Since September 8, 2015 the John Barsby Wellness Centre has had more than 300 visits from students for a variety of reasons such as stress management, relationship, family support and sore throats. Today, the partners who collaborated to open the Centre gathered to celebrate its official opening with John Barsby students and staff.
“The new John Barsby Wellness Centre is a perfect example of what we can achieve when we work together,” said Children and Family Development Minister Stephanie Cadieux. “This partnership has led to the creation of a centre that’s supporting the positive mental health and well-being of both current and future students.”
“It’s great to hear this Wellness Centre is a success in helping youth access care in a safe and familiar setting,” said Michelle Stilwell MLA for Parksville-Qualicum. “Research indicates that placing health and wellness services directly into schools makes youth more likely to seek out those services, leading to healthier students and improved educational outcomes.”
The John Barsby Wellness Centre team consists of Public Health Nurses, physicians, administrative and social work staff who work with youth to deliver a wide range of on-site low-barrier and integrated wellness services. These include mental health and substance use services as well as education about nutrition, sexual health and community programs. Services are available to all John Barsby Community School students.
Island Health’s Medical Director of Pediatric Services, Dr. Wilma Arruda, initiated the wellness centre project. As a pediatrician, Arruda was an early champion of youth-focused care in the community.
“The John Barsby Wellness Centre team works with youth to deliver strength-based, holistic and client-centered wellness,” said Dr. Arruda. “The success of this model to date is evidence that we are achieving our vision of empowered, healthy, and resilient youth.”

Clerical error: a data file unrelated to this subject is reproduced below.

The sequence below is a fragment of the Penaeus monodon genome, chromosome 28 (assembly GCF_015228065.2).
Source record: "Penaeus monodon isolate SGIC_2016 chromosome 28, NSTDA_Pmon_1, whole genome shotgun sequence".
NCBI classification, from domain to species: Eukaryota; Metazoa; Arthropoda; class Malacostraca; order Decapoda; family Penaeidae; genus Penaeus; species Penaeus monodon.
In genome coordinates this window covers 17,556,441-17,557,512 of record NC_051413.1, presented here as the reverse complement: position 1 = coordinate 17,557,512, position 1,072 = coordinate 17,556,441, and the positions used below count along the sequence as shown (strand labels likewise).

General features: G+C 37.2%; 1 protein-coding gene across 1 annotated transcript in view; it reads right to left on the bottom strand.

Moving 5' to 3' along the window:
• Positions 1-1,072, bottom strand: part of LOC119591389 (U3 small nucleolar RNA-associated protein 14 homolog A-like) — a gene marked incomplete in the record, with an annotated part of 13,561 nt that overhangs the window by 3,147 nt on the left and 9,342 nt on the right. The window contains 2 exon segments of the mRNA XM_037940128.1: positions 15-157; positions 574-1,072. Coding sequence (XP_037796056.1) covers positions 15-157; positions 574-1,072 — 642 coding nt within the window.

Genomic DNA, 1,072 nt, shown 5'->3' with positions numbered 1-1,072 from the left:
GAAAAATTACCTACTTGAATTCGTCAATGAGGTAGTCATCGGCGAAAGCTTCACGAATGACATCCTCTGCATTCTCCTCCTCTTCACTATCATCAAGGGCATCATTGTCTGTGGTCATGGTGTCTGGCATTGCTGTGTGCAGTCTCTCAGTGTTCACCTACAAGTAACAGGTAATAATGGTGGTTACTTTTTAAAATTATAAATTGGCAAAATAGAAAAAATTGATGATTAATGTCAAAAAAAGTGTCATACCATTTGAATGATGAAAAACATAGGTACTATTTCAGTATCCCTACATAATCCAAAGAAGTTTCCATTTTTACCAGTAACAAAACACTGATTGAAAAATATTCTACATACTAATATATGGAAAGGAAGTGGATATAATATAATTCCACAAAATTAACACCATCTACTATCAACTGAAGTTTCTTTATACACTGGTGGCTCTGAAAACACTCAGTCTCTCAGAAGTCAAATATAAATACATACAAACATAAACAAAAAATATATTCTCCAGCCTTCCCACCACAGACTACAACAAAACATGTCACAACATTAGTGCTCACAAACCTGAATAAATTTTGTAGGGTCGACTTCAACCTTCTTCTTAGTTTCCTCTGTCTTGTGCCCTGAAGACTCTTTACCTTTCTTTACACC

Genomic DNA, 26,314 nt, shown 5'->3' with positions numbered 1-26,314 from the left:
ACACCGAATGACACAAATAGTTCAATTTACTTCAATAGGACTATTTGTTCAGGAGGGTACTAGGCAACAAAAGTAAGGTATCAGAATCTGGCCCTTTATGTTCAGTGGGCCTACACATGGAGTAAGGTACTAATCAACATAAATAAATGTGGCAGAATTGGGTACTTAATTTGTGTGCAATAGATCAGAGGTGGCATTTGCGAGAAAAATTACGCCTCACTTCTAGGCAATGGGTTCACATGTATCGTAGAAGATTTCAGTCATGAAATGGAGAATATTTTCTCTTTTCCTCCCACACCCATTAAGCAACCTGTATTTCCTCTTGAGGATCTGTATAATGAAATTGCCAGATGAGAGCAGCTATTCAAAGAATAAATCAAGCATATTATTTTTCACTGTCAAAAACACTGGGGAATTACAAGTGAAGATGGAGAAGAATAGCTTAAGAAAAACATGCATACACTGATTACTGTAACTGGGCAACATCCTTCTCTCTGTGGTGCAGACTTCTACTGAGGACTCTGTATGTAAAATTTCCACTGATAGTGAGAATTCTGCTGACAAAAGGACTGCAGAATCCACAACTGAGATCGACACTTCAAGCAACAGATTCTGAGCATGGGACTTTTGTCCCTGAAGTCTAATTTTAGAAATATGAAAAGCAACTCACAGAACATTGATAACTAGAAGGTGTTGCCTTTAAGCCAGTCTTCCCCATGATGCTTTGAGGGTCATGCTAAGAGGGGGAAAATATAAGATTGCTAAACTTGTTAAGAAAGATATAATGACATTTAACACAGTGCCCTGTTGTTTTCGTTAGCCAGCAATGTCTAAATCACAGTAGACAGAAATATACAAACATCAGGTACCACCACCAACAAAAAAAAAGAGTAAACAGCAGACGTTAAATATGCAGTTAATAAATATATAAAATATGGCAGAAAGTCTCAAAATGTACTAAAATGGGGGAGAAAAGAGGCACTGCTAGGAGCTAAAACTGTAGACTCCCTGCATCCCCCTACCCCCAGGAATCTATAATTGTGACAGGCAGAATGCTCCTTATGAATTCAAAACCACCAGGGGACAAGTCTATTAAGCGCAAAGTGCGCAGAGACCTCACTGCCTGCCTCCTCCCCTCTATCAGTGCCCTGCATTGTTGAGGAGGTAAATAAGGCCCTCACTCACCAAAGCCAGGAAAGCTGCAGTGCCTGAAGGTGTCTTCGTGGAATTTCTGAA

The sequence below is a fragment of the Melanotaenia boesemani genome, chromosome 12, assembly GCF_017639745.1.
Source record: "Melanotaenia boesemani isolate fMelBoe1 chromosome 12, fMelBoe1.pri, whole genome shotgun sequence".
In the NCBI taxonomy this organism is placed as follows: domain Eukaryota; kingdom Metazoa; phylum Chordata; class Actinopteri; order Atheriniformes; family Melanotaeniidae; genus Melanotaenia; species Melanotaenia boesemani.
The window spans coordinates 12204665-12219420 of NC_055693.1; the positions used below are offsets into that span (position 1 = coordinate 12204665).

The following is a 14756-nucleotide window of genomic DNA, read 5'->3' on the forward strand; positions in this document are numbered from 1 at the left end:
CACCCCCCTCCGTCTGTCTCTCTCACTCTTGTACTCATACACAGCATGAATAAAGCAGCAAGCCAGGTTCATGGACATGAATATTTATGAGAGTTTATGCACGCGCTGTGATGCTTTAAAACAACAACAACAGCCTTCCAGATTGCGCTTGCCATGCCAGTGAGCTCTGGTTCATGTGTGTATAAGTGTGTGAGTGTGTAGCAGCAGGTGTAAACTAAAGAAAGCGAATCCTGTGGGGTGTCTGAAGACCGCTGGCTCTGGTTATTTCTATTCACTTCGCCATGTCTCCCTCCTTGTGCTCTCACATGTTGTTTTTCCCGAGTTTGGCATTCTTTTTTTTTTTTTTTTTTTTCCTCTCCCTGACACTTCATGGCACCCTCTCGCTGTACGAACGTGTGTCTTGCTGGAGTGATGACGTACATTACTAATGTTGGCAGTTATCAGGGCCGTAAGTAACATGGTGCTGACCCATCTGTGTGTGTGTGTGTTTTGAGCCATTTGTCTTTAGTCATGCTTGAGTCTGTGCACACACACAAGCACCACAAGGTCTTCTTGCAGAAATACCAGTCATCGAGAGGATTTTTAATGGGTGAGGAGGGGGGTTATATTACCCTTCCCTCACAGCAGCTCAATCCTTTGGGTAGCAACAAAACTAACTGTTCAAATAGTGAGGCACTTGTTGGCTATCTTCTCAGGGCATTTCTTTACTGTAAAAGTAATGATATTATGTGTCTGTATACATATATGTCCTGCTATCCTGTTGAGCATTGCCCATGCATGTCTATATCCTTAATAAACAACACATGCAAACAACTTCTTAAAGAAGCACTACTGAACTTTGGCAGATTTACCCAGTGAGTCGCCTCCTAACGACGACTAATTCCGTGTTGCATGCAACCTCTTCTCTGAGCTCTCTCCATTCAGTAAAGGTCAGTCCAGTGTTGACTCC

Dr. Sheila Findlay is the co-Medical Director at the JBWC and chair of the Nanaimo Division of Family Practice. Findlay says she is “excited about the contribution the Division was able to make in enhancing access to family physicians for Nanaimo’s youth.”
Island Health and the Nanaimo Division of Family Practice (through A GP for Me and the Child Youth Mental Health and Substance Use Collaborative initiatives - partnerships of the Government of BC and Doctors of BC) have collectively contributed over $270,000 to the JBWC project. Nanaimo Ladysmith Public Schools has generously provided in-kind contributions of space, staff time and committee leadership.
Community partners include the Ministry of Children and Family Development, Tillicum Lelum Aboriginal Friendship Centre, the First Nations Health Authority, Snuneymuxw First Nation, UBC family medicine residents, local general practitioners, pediatricians and nurse practitioners, Vancouver Island University, the Nanaimo RCMP and many other community supporters.
“Nanaimo Ladysmith Public Schools is very pleased to be a partner in this initiative,” said Assistant Superintendent Bob Esliger. “In addition to providing immediate care, it is my hope that we will be able to soon turn our attention to prevention. It is important that this initiative provides services to students that are educative in nature in order to build student capacity in the areas of both physical and mental health.”
Sydney Deimert, a student at John Barsby Community School, sees the JBWC as a positive place for youth. “The wellness centre is more than just a medical clinic, it’s a place where strong, trusting relationships are built,” said Deimert.
Manager, Regional Communications
Nanaimo Division of Family Practice
Dr. Sheila Findlay
Co-Medical Director, JBWC and
Chair, Board of Directors
Nanaimo Ladysmith Public Schools
Director of Communications